Spotify’s Austin Daboh has taken Music Week inside the “education process” that Spotify has in place for artists to maximise their profile on the platform.
Daboh, senior editor at Spotify UK and previously of BBC Radio 1Xtra, was speaking to Music Week in the run-up to last month’s Who We Be show at Alexandra Palace, the platform’s biggest-ever live event in the UK.
He believes the current generation of UK rappers are fully in tune with what Spotify can do for them. “That comes from the fact that, historically, artists had to go above and beyond to prove themselves before mainstream media would latch onto them, so you had to know your shit,” he said.
“You couldn’t just say, ‘Here’s a great song, the DJs are liking it, can you play it please?’ More often than not the answer was no. So artists had to hustle, and nobody hustles better than MCs in hip-hop if we’re speaking frankly, so they have to know their shit.”
Daboh recognised the role of other streaming and video services in increasing artists’ profiles, but said, “In the last year, I’ve noticed a change in artists gravitating towards Spotify, understanding their numbers.”
He believe Spotify gives, "a level of data that no other service gives, to let people know how to better themselves on the service, big up [our] artist relations [department] they’ve done an amazing outreach job in speaking to this community and showing them how this thing works.”
However, he also spoke of “a big education process,” acknowledging that Spotify still has work to do in this area. “There are ones [artists] we haven’t felt love from because they haven’t quite been educated about what Spotify can bring to their ecosystem,” he said. “[But] everyone from Giggs, to J Hus to the emerging ones making music in their bedrooms and garages… The message is coming across loud and clear that Spotify is here to support you and give you global levels of exposure.”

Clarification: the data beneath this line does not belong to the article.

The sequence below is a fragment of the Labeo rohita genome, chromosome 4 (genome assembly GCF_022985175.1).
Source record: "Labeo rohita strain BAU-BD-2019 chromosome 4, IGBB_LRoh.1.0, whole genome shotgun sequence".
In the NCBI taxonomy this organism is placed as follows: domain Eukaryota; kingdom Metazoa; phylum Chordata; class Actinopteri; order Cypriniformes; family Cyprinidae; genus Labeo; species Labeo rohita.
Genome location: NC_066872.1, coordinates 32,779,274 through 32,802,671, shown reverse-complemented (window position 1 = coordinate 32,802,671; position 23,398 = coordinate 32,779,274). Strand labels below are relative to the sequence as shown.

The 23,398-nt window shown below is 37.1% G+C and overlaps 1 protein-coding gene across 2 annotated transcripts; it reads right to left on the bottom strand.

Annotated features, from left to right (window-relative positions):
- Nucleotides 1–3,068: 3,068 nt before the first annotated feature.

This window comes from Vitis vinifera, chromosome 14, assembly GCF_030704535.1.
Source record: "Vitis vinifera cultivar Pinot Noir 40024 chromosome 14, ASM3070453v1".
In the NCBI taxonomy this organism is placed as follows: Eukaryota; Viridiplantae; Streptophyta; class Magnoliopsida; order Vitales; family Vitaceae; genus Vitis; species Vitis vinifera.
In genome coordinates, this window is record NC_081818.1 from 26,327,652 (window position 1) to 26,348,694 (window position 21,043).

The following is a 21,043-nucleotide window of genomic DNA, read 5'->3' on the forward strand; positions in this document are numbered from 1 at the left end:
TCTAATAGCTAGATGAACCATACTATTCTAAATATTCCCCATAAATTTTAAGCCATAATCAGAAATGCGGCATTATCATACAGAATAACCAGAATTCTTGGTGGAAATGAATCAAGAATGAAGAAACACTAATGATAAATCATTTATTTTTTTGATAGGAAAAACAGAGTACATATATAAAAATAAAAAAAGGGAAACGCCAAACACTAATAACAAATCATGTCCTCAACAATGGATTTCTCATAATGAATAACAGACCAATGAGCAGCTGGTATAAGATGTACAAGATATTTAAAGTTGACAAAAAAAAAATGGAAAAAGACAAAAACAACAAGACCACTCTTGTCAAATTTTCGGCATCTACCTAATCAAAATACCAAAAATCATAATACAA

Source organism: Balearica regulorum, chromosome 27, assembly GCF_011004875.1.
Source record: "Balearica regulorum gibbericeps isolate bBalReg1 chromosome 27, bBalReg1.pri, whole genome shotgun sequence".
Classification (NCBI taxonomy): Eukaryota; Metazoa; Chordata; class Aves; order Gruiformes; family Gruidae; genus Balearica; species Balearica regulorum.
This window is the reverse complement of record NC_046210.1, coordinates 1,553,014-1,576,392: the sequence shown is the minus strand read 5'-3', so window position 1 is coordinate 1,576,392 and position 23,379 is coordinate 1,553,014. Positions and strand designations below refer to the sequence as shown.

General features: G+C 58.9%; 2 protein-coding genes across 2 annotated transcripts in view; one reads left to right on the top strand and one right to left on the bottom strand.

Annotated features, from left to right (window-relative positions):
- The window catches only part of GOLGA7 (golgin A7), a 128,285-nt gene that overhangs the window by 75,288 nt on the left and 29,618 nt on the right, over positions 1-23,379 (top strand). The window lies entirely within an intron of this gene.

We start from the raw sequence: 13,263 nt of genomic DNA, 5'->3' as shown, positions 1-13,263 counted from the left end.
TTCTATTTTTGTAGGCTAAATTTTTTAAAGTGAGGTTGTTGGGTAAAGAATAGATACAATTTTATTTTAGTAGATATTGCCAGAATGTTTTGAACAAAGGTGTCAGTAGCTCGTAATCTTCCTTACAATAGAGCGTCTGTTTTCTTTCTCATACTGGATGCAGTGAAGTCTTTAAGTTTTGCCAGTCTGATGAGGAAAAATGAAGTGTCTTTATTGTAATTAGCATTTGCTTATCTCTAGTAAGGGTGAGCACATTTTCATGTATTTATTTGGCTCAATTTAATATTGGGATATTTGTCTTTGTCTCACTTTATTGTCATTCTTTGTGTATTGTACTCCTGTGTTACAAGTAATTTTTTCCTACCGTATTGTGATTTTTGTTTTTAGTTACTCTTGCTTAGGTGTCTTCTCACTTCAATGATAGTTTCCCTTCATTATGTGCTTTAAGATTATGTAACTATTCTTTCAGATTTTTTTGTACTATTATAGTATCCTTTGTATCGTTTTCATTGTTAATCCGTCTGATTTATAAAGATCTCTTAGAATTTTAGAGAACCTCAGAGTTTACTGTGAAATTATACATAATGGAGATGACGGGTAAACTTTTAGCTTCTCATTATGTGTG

In the full article, which features in the new edition of Music Week and online (for subscribers only), Daboh also outlined Spotify’s strategy when it comes to emerging artists.
“What we’re bringing to the game is a level of democracy, if your music is good and we believe there’s an audience for your record, we’re not scared to add you to our biggest playlist. You’ve seen that with artists such as Hardy, Mist, MoStack, Stormzy, Yungen… They’ve been on the third or fourth biggest playlists in the world.”
To read the Music Week review of Who We Be, which featured sets from Dizzee Rascal, Giggs, J Hus, Stefflon Don and more, click here.
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